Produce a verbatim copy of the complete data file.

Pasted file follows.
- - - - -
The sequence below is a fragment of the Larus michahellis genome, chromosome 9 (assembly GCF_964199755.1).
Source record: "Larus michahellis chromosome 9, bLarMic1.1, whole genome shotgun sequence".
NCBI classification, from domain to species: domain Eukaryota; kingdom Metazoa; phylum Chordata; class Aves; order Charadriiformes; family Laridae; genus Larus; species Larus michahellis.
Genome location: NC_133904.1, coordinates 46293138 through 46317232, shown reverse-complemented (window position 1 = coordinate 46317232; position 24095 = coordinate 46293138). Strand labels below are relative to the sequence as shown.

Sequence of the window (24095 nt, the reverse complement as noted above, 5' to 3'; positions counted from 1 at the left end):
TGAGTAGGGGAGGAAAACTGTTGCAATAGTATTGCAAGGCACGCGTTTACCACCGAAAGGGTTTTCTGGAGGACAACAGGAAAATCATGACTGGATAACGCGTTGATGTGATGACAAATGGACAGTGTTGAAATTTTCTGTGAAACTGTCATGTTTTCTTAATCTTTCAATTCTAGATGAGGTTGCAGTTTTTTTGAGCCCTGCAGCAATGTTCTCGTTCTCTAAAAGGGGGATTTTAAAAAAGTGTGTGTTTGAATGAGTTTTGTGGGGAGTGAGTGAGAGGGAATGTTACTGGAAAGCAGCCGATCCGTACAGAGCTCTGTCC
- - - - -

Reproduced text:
The sequence below is a fragment of the Larus michahellis genome, chromosome 9 (assembly GCF_964199755.1).
Source record: "Larus michahellis chromosome 9, bLarMic1.1, whole genome shotgun sequence".
NCBI classification, from domain to species: domain Eukaryota; kingdom Metazoa; phylum Chordata; class Aves; order Charadriiformes; family Laridae; genus Larus; species Larus michahellis.
Genome location: NC_133904.1, coordinates 46293138 through 46317232, shown reverse-complemented (window position 1 = coordinate 46317232; position 24095 = coordinate 46293138). Strand labels below are relative to the sequence as shown.

Sequence of the window (24095 nt, the reverse complement as noted above, 5' to 3'; positions counted from 1 at the left end):
TGAGTAGGGGAGGAAAACTGTTGCAATAGTATTGCAAGGCACGCGTTTACCACCGAAAGGGTTTTCTGGAGGACAACAGGAAAATCATGACTGGATAACGCGTTGATGTGATGACAAATGGACAGTGTTGAAATTTTCTGTGAAACTGTCATGTTTTCTTAATCTTTCAATTCTAGATGAGGTTGCAGTTTTTTTGAGCCCTGCAGCAATGTTCTCGTTCTCTAAAAGGGGGATTTTAAAAAAGTGTGTGTTTGAATGAGTTTTGTGGGGAGTGAGTGAGAGGGAATGTTACTGGAAAGCAGCCGATCCGTACAGAGCTCTGTCC